I’m finally uploading today’s entry. I should clarify from my last post that I’ll now be posting every evening (M-F). I wanted to get this entry posted earlier today, but as often happens, life comes in and changes your plans. The following piece was also the most difficult I’ve ever done on an experience that is still fresh.
Last night I had an idea spring to mind and have since been trying to decide whether or not this is the right time to write on this. Living with anxiety sometimes brings with it certain life choices that are very personal, yet I feel this specific choice is important enough to open up dialogue with a broader audience.
Throughout history of our society, we are taught that we are to grow up, get married and have children. This has been the definition of family. But what if this cookie cutter definition doesn’t fit everybody? Before we married, my now husband and I talked extensively about children. If we’d have any, how many, ect… We came to the conclusion that we’d adopt, but never had a definite timeline or deadline.
When we became engaged, my engagement ring was too big for my hand, so a spacer was put on it. Life happened and we were never able to get it properly sized. We had plans to pass it down to our oldest child if they so chose to marry one day. Every time I looked at it I pictured our future child, down on one knee, with this ring, shining from a velvety box.
After several years of marriage, the topic of children kept creeping into our lives. Older siblings and close friends began having children, and we started discussions about expanding our family. We both love children, –I actually work in childcare–and loved the idea of providing a stable home for a child that needed one. One issue we talked about at length was how my anxiety and our collective low energy levels would affect us as parents.
Throughout those years, a funny thing happened. Those close to us with children began telling us how difficult it was, physically and mentally, and we began to see that first hand. Christmas with kids is a fun, albeit tiresome experience, even if you aren’t a parent. We also began praying about what the Lord wanted us to do in terms of expanding our family. Which leads us to Christmas 2014.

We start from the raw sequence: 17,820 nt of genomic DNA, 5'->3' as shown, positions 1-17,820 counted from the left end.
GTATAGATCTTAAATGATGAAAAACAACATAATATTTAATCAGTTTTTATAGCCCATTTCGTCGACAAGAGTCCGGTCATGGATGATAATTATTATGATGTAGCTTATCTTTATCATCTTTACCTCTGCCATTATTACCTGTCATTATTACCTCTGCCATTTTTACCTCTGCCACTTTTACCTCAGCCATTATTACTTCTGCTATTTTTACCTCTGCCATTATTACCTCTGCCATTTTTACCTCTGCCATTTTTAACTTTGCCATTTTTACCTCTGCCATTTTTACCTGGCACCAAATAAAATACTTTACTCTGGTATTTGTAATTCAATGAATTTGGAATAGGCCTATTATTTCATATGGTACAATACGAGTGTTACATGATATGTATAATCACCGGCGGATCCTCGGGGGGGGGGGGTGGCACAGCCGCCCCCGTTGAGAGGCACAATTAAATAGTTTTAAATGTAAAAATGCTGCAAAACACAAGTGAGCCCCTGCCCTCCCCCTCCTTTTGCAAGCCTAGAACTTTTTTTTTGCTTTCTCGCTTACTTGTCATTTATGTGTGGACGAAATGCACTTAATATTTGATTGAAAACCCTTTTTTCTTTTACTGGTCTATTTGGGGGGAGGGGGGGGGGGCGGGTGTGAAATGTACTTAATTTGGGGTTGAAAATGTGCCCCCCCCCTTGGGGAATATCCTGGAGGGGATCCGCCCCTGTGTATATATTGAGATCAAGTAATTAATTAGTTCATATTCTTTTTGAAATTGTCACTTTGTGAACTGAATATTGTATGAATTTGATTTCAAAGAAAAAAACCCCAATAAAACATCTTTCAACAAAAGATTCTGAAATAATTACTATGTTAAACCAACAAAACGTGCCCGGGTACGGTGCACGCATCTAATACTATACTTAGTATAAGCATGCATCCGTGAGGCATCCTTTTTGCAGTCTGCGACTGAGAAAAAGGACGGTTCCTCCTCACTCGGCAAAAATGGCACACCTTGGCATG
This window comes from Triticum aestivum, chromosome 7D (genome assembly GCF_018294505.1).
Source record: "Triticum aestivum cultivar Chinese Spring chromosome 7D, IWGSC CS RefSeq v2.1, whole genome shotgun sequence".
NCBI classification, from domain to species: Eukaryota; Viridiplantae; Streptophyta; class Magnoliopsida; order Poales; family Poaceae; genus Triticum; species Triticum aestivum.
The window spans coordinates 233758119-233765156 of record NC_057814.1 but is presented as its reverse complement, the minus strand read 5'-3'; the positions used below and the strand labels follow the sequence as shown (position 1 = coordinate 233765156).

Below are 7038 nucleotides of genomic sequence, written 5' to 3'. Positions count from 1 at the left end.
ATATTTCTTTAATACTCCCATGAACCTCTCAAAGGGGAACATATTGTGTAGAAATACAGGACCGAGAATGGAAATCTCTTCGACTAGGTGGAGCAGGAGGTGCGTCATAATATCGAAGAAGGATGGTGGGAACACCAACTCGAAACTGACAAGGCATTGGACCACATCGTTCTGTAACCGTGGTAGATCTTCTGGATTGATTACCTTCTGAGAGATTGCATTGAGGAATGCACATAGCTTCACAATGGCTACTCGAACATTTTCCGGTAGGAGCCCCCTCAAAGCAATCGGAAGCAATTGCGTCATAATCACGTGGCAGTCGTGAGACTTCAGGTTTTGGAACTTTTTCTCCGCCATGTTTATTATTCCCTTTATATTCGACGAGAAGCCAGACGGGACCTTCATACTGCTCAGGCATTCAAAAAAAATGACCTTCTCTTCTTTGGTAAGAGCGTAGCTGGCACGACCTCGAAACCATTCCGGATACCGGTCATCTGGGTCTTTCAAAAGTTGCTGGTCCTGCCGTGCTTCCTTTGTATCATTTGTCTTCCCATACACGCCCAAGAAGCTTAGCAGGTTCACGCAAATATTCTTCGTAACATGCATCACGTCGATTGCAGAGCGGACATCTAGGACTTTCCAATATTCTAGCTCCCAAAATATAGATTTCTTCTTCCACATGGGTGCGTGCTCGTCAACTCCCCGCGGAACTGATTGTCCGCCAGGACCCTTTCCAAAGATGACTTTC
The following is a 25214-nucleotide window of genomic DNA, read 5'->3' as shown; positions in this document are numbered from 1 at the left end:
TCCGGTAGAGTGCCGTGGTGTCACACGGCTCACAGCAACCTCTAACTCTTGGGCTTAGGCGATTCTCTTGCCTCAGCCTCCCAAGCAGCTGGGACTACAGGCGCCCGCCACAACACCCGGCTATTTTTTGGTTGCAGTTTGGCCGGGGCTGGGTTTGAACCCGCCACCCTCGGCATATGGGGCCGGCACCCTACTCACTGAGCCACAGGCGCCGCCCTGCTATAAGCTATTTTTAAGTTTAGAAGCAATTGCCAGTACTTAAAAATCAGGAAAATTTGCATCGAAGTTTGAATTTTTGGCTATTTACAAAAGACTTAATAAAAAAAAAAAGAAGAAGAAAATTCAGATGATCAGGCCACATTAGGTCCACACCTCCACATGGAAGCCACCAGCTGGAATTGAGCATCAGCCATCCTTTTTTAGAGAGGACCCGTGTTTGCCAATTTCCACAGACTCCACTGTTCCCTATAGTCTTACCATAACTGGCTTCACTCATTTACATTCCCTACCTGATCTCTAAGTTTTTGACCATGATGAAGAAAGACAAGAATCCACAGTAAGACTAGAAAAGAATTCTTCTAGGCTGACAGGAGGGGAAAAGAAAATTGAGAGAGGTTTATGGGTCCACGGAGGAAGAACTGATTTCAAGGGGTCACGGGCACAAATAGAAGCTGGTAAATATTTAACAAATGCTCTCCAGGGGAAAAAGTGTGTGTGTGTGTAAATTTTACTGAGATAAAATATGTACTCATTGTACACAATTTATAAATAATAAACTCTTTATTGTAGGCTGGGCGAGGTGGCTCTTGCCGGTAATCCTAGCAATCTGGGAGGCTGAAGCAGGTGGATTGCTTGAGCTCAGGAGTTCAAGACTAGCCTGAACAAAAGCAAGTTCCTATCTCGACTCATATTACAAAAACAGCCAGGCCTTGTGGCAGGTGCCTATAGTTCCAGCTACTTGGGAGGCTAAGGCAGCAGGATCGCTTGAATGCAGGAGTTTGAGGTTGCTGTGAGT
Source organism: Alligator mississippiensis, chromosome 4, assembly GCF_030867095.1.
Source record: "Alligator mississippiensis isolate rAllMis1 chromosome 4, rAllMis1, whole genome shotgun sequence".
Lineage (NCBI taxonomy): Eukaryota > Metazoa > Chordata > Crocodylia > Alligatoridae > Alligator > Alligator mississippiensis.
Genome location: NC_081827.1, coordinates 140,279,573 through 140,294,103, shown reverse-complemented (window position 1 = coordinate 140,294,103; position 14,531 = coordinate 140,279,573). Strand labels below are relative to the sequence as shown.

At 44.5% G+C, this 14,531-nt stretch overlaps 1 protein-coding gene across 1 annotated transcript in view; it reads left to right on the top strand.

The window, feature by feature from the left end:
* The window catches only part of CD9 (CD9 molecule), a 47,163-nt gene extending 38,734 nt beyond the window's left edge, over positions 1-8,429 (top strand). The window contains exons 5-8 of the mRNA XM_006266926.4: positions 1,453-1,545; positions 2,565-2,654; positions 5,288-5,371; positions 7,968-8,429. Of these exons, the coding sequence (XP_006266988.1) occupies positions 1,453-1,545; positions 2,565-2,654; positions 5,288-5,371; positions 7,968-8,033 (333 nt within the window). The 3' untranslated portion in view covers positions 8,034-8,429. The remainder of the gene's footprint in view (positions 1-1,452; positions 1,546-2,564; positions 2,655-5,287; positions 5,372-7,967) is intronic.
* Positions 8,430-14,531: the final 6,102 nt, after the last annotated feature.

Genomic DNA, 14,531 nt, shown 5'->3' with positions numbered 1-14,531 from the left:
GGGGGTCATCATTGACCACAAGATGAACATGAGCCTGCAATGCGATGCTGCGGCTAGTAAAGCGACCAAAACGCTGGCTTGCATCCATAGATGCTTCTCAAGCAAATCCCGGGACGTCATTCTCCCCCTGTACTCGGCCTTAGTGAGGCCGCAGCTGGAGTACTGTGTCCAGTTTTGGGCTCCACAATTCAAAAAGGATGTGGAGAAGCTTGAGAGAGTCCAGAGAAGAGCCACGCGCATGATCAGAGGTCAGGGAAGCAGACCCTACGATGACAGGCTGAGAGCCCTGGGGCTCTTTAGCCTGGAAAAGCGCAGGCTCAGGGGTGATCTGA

With 3 kids in the house, all under 6, Christmas at my parent’s house was filled with lots of noise and movements only equal to that of the Energizer Bunny. On steroids. After 3 days of dizzying activity, my husband and I had a long discussion, a time of prayer, and reached a conclusion. We would remain childless.
We drove back from my parents in a daze. It’s a bit disorienting when you think your life is moving in one direction, then the Lord comes in and says, “Nope. I want you to go here”. Even though we knew we were making the right decision, in a way it sucked. Big time. But you move forward, taking one day at a time. You mourn the life you thought you’d have. And you think of what your life will become.
A few months have passed since our lives path changed. On Sunday we went to the jewelry store and picked up my engagement ring. Freshly sized to fit perfectly. I wear it now with my wedding band. Now when I look at my sparkly ring, I am reminded of our commitment to those children already in our lives. To influence them to grow into awesome adults and responsible citizens. And pump them full of sugar when they visit, and give them back to their parents. 😉
Here is what I’ve learned in this experience that I want others to know: NEVER feel like you are less of a person because you choose a path that includes marriage but not children. This does NOT make you less of a person if parenting is not in the cards. If you feel overwhelmed and feel parenting might not be for you, that’s OK!
As always know that you are not alone! I’ll see you tomorrow.